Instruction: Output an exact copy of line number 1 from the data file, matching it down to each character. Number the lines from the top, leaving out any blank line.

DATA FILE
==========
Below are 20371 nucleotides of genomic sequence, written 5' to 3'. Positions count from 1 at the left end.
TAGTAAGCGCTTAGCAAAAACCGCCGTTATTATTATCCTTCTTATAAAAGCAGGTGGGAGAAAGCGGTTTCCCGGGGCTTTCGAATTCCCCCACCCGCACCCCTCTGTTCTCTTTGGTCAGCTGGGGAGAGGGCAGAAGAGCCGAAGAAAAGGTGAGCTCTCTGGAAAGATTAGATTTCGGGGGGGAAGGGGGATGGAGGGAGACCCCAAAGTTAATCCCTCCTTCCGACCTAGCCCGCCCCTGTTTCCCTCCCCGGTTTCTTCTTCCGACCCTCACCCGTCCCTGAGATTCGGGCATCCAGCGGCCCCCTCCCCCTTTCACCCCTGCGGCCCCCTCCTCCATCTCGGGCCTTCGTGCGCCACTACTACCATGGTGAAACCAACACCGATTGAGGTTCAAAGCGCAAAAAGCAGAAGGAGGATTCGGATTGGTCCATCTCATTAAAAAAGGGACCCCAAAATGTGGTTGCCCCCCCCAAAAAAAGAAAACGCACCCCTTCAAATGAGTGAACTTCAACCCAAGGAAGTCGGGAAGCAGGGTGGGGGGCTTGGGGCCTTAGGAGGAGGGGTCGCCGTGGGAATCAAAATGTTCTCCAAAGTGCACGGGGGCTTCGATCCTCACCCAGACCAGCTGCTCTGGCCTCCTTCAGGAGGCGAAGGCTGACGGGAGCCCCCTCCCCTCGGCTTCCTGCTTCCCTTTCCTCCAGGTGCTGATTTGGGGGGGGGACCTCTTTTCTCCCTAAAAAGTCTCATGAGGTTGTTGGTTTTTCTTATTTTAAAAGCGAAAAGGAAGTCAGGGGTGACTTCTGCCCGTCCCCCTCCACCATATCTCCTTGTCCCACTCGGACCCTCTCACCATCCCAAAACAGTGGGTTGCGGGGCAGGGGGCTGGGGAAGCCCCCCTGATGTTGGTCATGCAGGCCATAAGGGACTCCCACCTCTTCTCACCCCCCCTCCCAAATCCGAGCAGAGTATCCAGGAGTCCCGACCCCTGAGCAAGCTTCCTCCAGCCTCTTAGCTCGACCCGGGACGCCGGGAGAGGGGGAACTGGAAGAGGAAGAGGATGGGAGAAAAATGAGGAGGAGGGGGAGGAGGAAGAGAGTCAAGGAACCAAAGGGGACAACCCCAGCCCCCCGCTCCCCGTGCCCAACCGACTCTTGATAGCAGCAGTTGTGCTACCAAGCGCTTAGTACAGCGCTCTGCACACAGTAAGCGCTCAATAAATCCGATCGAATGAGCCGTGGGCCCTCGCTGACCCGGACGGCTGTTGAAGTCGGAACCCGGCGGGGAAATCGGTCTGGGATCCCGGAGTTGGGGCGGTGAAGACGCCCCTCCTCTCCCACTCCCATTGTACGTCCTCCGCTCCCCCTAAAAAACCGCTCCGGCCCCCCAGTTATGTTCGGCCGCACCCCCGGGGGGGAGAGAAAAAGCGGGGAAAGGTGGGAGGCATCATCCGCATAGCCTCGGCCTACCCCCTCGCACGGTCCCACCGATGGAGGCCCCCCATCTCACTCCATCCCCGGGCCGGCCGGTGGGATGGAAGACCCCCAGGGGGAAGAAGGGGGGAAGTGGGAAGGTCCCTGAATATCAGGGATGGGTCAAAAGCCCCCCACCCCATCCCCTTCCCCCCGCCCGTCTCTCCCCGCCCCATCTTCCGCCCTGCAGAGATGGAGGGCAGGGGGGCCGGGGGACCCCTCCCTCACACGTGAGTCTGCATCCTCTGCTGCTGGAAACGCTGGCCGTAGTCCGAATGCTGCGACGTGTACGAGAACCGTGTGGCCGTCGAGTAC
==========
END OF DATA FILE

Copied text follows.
Below are 20371 nucleotides of genomic sequence, written 5' to 3'. Positions count from 1 at the left end.